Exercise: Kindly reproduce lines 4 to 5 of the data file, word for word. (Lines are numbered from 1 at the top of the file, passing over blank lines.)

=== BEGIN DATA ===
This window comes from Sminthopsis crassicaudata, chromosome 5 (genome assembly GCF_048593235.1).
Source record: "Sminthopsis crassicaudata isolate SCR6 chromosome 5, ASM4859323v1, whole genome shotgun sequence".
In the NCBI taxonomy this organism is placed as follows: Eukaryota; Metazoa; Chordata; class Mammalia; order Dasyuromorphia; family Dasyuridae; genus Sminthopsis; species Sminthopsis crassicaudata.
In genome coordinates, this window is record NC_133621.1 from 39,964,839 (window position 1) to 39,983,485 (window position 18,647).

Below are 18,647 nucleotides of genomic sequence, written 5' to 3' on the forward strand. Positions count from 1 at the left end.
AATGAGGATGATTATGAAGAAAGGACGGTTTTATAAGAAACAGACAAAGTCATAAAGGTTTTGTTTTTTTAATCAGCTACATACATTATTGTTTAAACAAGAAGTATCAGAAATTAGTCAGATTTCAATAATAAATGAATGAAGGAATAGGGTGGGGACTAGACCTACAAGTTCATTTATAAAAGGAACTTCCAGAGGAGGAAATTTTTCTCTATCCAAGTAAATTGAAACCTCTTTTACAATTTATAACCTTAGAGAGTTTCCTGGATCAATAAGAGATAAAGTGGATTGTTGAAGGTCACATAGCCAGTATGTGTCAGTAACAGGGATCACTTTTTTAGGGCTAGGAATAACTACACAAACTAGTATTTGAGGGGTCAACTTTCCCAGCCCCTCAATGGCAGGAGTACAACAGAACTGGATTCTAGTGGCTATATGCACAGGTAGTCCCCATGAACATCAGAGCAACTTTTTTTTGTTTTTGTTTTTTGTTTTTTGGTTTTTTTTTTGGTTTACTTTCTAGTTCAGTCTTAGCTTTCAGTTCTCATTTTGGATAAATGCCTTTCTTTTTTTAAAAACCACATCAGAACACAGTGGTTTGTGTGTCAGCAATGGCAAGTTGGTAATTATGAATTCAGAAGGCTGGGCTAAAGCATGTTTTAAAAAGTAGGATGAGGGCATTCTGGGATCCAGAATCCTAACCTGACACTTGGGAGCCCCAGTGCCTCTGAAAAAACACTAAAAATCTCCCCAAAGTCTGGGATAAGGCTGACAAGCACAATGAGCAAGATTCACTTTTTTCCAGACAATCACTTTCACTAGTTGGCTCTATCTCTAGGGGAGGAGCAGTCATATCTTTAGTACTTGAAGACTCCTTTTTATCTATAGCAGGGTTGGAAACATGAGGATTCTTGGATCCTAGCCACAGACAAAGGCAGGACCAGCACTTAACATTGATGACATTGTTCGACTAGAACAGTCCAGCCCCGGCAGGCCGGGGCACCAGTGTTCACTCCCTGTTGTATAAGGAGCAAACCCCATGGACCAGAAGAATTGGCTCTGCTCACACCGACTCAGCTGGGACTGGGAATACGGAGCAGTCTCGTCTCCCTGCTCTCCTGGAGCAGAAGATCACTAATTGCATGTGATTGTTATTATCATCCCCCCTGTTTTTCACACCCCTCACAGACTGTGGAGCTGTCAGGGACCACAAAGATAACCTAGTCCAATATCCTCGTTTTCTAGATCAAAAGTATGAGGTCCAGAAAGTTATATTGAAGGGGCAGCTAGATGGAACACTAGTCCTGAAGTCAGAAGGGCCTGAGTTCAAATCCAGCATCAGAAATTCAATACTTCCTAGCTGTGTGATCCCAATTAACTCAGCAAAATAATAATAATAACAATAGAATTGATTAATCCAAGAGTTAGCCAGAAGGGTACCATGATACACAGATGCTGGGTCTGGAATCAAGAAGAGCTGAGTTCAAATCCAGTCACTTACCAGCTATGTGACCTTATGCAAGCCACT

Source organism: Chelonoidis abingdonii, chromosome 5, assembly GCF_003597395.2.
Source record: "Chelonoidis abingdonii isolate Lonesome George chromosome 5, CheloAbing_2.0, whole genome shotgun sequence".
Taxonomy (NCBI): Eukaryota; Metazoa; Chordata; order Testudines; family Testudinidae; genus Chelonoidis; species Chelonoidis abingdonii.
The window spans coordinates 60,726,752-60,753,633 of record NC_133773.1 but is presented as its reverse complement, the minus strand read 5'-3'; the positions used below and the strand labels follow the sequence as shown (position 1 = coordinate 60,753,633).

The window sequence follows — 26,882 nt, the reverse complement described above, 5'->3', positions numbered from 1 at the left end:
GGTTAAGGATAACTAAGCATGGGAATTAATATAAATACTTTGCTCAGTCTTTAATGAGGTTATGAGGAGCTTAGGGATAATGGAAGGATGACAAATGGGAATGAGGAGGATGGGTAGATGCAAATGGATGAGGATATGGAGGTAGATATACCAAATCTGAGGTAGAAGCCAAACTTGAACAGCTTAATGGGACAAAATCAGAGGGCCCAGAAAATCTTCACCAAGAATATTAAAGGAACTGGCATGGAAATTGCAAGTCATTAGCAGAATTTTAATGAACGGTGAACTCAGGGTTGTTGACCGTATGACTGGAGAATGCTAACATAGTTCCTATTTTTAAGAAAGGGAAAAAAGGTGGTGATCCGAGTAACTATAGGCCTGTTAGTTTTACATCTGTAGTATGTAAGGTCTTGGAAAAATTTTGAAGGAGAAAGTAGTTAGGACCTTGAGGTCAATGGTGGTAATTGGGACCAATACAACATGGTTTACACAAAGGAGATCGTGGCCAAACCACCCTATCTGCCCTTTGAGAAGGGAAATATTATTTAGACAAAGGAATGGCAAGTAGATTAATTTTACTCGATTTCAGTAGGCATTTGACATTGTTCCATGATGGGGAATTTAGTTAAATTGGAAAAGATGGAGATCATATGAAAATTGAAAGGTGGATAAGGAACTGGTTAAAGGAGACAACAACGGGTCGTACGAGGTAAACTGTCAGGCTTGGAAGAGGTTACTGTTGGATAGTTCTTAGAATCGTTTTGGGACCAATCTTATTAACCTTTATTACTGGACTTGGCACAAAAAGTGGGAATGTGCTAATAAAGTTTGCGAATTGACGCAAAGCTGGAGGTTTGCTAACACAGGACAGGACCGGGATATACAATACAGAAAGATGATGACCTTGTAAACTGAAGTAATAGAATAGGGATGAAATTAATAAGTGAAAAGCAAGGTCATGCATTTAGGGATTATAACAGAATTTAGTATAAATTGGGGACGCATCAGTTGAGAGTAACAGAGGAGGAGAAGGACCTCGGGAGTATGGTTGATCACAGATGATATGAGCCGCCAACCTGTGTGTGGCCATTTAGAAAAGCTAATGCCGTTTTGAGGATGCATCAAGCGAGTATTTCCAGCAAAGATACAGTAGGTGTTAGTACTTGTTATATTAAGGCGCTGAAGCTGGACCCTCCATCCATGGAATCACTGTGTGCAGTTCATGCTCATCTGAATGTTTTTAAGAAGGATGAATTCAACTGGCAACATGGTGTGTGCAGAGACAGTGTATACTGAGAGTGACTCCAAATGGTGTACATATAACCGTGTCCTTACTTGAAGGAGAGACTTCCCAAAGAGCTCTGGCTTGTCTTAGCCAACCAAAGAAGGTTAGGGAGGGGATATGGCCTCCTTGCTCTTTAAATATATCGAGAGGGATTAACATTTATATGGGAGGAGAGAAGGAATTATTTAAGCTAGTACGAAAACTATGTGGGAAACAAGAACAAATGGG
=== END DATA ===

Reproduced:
In genome coordinates, this window is record NC_133621.1 from 39,964,839 (window position 1) to 39,983,485 (window position 18,647).

Below are 18,647 nucleotides of genomic sequence, written 5' to 3' on the forward strand. Positions count from 1 at the left end.